Lucie, the steam tram built in 1890 by the John Cockerill Company for the East Brussels Tram Company in Belgium, is now well known after recent visits to several preserved railways from its new base at the North Yorkshire Moors Railway with its new owner “Piglet”. On 26 September 1998 it was based at the Middleton Railway, giving shunting demonstrations on the Balm Road branch together with the Danish steam locomotive No.385.
At that time Lucie was in a plain green livery, but now is fully decorated with the Belgian lettering. In June this year it went to the East Lancs Railway, and after double heading or top and tailing trains at the Small Engines Steam Gala it was allowed out with its own two coach train, here approaching Ramsbottom on 8 July 2023.
Another steam tram is to be found in East Anglia, where Cockerill No. 2525 (1906) has been restored. On 19 June 2016 it was on the Mid Suffolk Light Railway, where one of the footplate crew was dressed in what I assume to be Belgian attire.
The Mid Suffolk Light Railway has relatively few items of rolling stock, but has sought to represent the typical stock of the Railway in the early 20th century. The coaches being hauled by the steam tram were MSLR No.12, being a Great Eastern Railway four-wheeled coach with two third class compartments and a brake compartment for the guard and luggage. The end windows are particularly striking. A second GER coach is No.13, which has been modified to have first and third class compartments. The other vehicle is a GER Horse Box, numbered as MSLR No.15, which dates from 1869 and is claimed to be the oldest Horse Box in the country.
In Austria, Krauss of Linz was a builder of steam trams, and Krauss and Co. operated a steam tramway in Vienna at the end of the 19th century, before the city took over the tramway systems. On display in the Vienna Tramway Museum at Erdberg on 21 June 1992 was Krauss No.11, dating from 1885, with a Semmering built trailer No.72 from 1886.
There can be no other steam trams which can match the working life of No.1 on the Chiemseebahn in Bavaria. A metre gauge tramway was built from the main line station in Prien, near Munich, the motive power being No.1 Laura, built by Krauss of Munich in 1887, Works No 1813. This locomotive has worked ever since on the line, although since 1982 a Deutz diesel locomotive has also been used. The line is about one mile long, running from Prien am Chiemsee to Prien Stock, which is the harbour for the passenger ships taking tourists to the Herreninsel and King Ludwig’s Schloss Herrenchiemsee. No.1 is about to return from the harbour on 18 September 1979. The six coaches would present no problem to No.1, as the line is basically flat, and the maximum speed of 25 km/hour is easily attained.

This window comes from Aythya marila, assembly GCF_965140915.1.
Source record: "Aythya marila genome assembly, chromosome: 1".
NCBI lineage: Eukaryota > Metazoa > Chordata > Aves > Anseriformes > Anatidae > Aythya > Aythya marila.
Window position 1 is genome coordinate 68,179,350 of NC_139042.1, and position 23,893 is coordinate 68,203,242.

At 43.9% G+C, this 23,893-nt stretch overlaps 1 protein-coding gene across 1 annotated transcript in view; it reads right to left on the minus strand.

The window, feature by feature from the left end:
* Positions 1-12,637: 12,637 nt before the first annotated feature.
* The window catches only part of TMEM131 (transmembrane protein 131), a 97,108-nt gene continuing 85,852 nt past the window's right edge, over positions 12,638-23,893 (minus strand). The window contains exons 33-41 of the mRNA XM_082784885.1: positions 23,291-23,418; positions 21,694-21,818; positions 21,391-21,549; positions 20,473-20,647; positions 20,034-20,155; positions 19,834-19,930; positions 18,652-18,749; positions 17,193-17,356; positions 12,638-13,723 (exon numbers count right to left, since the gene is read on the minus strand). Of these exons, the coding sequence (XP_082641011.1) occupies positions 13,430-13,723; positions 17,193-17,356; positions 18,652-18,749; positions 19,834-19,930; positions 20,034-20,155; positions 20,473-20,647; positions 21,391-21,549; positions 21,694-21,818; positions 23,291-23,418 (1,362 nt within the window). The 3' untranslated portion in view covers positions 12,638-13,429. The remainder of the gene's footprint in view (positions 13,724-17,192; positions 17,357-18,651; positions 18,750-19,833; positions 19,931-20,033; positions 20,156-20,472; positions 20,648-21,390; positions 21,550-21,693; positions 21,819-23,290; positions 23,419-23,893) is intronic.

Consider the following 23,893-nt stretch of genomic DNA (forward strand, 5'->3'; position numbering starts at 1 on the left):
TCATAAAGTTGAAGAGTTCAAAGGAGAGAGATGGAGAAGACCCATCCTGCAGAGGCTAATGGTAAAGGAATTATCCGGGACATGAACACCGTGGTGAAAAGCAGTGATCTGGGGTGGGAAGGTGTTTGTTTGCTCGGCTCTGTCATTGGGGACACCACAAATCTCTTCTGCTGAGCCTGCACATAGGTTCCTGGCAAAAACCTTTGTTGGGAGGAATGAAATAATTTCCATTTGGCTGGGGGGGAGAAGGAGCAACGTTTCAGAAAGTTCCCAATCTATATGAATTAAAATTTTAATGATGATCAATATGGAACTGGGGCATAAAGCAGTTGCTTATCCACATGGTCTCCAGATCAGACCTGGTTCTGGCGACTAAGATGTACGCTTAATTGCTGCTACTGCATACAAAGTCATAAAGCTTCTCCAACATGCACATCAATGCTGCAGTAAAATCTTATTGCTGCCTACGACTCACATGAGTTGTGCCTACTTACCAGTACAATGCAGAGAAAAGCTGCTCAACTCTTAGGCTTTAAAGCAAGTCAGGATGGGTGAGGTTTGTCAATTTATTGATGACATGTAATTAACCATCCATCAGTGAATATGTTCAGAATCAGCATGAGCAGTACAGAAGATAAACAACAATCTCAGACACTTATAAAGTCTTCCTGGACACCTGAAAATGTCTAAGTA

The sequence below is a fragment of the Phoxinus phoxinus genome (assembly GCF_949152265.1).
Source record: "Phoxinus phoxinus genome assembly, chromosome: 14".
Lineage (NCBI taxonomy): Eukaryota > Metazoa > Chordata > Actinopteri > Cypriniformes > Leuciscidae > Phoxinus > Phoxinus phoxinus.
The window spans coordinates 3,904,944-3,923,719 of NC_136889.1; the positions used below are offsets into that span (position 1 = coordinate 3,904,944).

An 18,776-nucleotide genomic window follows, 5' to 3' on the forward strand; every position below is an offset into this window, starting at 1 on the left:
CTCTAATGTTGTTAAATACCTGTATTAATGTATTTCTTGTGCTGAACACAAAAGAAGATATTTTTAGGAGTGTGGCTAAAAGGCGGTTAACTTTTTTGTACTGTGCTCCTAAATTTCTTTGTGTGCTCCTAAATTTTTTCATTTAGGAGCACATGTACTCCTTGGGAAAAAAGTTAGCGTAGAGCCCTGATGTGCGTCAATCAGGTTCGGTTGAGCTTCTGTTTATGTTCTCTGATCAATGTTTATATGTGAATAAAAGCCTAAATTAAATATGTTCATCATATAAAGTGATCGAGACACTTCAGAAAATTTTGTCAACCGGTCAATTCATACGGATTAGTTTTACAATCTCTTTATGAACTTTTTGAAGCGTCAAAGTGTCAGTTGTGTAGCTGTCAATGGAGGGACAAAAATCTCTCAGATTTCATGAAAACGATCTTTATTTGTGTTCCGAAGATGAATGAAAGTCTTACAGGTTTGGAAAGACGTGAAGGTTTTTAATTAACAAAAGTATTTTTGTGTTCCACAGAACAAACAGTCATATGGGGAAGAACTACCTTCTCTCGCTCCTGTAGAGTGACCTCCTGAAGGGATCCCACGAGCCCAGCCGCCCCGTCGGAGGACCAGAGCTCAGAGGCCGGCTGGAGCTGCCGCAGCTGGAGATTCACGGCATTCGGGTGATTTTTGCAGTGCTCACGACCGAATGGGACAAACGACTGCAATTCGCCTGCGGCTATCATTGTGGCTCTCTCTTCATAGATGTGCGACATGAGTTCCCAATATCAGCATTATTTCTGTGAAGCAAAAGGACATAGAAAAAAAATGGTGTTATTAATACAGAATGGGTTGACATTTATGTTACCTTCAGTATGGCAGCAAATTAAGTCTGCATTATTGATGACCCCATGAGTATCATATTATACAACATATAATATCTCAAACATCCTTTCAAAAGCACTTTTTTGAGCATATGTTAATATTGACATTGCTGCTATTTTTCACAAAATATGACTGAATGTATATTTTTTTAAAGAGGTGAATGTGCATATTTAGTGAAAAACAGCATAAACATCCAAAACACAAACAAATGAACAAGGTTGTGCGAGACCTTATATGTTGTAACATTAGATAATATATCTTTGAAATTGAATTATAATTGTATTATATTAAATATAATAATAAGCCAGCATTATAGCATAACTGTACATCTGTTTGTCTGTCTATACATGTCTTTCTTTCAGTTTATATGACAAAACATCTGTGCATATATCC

A side view of No.1 illustrates the horizontal boiler of the Krauss locomotives, this arrangement being similar to that of the LNER Class Y6 steam tram locomotives on the famous Wisbech and Upwell Tramway, none of which have survived today.
Not the usual steam loco: feedback by Geoff Monks
I can answer David Pool's queries about the various industrials in the 21 August North Wales Coast edition, as follows :
Neilson 4444/1892 is for sale for £40,000 at Preston Services, Canterbury (a dealer in locomotives and railway equipment).
Neilson 1561/1870 is still at Penrhyn Castle as far as I know although there have been reports that the museum may be reducing its railway collection.
The loco in David's bottom picture is Neilson 5087/1896, not 6087 (a typo?).
Further up the page, the IRS have always quoted the ex-Brill Aveling & Porter "loco" as AP 807/1872, not AP 546. I saw this loco at Quainton Road (Buckinghamshire Railway Museum) last year and verified that it carries plates AP 807/1872.
AP 3567/1895 was at Chatham Dockyard for a time but as far as I know, it is now at the Buckingham Railway Centre. I did not see it there last year but the workshops were locked up and it may have been in there.